Officials in The Hague have warned protesting farmers that the city will act ‘against dangerous situations’ if they head for parliament by tractor, as radical farmers organisations have called for.
No permit for a demonstration has been requested, the spokesman said. Although The Hague will facilitate protest, he said, demonstrators must stick to the rules and not block access to the roads or essential services.
According to news website Nu.nl, police vans and military police buses were parked outside the parliamentary complex in the centre of the city. Prime minister Mark Rutte and justice minister Dilan Yeşilgöz are due to give a short statement about the farmers’ protests shortly before midday.
Radical grouping Farmers Defence Force has called for a protest outside parliament from midday on Tuesday. It is the second day of action by farmers who are angry that some may have to close their operations to meet national pollution targets.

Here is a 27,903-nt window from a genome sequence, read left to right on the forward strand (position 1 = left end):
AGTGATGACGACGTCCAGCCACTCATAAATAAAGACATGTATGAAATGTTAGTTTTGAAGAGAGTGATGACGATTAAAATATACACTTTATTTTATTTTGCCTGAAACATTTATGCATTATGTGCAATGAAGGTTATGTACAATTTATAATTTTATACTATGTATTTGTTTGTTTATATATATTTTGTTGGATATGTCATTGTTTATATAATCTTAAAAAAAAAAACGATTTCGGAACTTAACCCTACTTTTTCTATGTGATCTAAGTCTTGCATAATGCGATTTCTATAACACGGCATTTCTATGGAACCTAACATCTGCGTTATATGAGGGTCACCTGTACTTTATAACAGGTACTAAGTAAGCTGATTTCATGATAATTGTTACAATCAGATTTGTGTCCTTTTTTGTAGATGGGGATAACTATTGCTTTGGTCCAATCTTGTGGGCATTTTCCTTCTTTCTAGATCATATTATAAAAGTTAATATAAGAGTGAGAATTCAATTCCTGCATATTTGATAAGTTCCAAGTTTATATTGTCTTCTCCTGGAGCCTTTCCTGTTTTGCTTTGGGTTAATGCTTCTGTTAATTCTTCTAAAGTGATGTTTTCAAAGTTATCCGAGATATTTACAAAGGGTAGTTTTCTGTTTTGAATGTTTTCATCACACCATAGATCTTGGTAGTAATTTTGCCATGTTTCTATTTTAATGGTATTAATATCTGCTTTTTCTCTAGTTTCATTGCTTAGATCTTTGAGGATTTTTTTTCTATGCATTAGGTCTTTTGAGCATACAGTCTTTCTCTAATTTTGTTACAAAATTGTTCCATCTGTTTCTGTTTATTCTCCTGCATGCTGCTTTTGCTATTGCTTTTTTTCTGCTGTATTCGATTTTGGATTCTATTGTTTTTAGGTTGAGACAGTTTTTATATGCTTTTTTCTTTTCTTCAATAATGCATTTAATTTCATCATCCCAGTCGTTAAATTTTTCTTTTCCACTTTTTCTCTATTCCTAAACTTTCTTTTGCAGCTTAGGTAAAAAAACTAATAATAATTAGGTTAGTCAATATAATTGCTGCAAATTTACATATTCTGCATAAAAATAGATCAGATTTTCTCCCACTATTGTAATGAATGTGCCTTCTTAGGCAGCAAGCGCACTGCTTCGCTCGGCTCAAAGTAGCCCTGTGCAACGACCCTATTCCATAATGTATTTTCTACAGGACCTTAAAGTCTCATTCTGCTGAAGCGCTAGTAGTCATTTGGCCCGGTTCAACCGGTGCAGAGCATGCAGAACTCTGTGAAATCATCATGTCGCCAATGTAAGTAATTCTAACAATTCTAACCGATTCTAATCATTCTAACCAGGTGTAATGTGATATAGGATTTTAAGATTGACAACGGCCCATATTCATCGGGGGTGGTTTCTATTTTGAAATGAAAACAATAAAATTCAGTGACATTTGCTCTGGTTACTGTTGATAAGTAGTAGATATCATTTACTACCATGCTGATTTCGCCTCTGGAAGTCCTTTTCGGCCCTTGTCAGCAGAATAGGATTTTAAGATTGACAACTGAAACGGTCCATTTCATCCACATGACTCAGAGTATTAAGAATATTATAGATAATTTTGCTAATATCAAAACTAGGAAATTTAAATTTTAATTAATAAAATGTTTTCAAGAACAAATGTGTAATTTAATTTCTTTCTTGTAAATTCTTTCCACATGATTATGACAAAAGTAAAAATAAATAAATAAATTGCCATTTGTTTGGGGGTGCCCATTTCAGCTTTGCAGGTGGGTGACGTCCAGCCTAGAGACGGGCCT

‘On June 28, we will show what halving the number of livestock in the Netherlands means,’ one call to action said. ‘We will make it clear what choices are facing farmers thanks to this government’s sick-making strategy’.
MPs are due to debate the government’s plans to slash nitrogen compound pollution on Tuesday.
National farmers association LTO Nederland has also called on protesting farmers to take ‘appropriate and worthy’ action and not to break the law.
‘This is the way we can keep public support,’ LTO chairman Sjaak van der Tak said.
At the same time, Van der Tak called on MPs to ‘intercept in the impossible, unrealistic policy drawn up by the minister for nature and nitrogen. There should be ‘no impractical 50% reduction [in nitrogen emissions] by 2030,’ he said in a YouTube statement.
On Monday, farmers blocked roads, threatened to dump manure at a nature reserve, chopped down trees and drove their tractors to town halls. The protests started on Tuesday with hay bale fires alongside several motorways, which also led to delays and traffic jams.
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